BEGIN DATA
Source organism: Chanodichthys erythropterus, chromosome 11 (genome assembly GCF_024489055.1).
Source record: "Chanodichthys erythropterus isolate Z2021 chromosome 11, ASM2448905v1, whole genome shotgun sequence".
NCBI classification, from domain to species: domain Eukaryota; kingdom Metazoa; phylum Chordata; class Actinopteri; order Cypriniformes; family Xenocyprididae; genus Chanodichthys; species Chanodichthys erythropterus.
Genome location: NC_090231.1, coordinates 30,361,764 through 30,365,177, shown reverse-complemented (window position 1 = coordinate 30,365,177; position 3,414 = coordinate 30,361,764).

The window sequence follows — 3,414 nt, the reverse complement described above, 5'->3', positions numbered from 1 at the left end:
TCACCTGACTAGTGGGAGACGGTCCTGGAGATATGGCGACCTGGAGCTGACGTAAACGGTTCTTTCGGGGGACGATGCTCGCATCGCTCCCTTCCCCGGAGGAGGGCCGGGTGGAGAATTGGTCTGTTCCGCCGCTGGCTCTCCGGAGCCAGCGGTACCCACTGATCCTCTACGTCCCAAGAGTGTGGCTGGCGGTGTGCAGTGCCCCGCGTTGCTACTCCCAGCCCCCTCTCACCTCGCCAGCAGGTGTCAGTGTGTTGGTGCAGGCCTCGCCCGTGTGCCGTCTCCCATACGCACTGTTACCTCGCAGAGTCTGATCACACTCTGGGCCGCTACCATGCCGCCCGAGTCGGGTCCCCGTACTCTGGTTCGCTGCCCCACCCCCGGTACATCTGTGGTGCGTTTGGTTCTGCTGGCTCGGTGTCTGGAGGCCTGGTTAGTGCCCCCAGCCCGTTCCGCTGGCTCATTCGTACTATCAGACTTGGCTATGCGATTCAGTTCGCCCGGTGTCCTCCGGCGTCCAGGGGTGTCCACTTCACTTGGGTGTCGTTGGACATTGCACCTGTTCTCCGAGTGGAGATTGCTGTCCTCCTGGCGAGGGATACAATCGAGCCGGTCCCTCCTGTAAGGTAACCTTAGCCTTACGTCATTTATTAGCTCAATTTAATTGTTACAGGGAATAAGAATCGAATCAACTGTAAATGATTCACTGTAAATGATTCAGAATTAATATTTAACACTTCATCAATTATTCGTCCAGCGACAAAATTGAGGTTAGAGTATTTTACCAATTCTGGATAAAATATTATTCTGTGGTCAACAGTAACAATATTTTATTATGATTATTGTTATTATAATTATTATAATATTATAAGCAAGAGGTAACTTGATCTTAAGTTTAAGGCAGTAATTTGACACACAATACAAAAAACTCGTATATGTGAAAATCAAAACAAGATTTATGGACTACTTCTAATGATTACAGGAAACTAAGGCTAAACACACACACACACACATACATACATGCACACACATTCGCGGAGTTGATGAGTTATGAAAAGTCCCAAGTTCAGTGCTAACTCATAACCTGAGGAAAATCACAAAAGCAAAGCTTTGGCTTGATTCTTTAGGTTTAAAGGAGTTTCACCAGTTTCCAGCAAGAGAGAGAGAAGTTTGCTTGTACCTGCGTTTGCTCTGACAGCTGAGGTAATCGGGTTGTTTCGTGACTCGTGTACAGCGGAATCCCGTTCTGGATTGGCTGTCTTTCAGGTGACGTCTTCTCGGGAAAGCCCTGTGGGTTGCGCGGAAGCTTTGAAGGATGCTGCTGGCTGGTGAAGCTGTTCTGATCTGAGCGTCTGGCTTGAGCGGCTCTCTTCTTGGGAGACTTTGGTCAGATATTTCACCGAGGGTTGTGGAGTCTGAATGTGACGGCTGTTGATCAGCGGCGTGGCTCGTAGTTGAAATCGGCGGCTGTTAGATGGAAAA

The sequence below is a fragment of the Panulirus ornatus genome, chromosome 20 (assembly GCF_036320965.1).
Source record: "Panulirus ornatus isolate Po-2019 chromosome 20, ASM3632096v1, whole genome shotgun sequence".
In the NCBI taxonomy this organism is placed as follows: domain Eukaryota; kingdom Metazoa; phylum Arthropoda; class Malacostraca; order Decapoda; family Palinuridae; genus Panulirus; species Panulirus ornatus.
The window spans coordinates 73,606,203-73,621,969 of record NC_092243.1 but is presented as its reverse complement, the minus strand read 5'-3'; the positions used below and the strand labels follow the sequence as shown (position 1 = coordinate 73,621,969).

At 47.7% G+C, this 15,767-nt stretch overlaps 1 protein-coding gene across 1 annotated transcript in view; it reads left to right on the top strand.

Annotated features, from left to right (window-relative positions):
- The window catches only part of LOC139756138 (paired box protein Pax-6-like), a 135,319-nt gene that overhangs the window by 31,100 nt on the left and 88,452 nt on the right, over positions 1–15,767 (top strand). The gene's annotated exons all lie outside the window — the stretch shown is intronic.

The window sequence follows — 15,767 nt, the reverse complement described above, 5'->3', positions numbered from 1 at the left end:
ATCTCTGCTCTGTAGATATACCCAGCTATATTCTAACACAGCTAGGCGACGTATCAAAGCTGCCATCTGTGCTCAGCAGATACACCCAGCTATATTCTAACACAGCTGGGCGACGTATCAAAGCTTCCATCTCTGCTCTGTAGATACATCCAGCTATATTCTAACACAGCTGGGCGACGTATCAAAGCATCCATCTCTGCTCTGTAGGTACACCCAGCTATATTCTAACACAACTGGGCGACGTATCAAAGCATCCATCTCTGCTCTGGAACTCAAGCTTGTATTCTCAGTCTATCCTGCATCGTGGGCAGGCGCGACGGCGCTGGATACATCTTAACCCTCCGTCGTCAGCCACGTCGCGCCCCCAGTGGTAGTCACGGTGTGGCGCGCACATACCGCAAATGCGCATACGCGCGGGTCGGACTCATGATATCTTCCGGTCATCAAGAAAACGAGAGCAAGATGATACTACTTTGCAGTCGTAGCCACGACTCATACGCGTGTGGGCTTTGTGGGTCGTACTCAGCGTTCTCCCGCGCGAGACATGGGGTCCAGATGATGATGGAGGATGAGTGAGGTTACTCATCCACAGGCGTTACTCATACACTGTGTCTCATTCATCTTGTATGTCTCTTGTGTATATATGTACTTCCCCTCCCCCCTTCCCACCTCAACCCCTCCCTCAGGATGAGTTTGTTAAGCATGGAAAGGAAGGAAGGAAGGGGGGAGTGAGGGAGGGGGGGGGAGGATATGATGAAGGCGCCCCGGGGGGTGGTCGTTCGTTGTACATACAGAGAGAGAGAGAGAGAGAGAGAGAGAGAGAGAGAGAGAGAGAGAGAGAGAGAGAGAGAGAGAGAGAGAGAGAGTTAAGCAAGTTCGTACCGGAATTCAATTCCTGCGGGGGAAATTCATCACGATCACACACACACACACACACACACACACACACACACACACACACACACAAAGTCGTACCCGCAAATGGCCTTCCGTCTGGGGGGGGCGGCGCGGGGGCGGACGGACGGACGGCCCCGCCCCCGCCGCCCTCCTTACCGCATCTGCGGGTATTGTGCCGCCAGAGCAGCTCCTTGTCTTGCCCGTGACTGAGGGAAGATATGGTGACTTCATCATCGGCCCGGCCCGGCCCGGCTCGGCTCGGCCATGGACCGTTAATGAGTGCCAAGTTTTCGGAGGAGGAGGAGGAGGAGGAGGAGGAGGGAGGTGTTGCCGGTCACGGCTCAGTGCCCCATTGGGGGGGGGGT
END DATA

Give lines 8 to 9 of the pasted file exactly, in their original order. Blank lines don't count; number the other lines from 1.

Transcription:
Source record: "Panulirus ornatus isolate Po-2019 chromosome 20, ASM3632096v1, whole genome shotgun sequence".
In the NCBI taxonomy this organism is placed as follows: domain Eukaryota; kingdom Metazoa; phylum Arthropoda; class Malacostraca; order Decapoda; family Palinuridae; genus Panulirus; species Panulirus ornatus.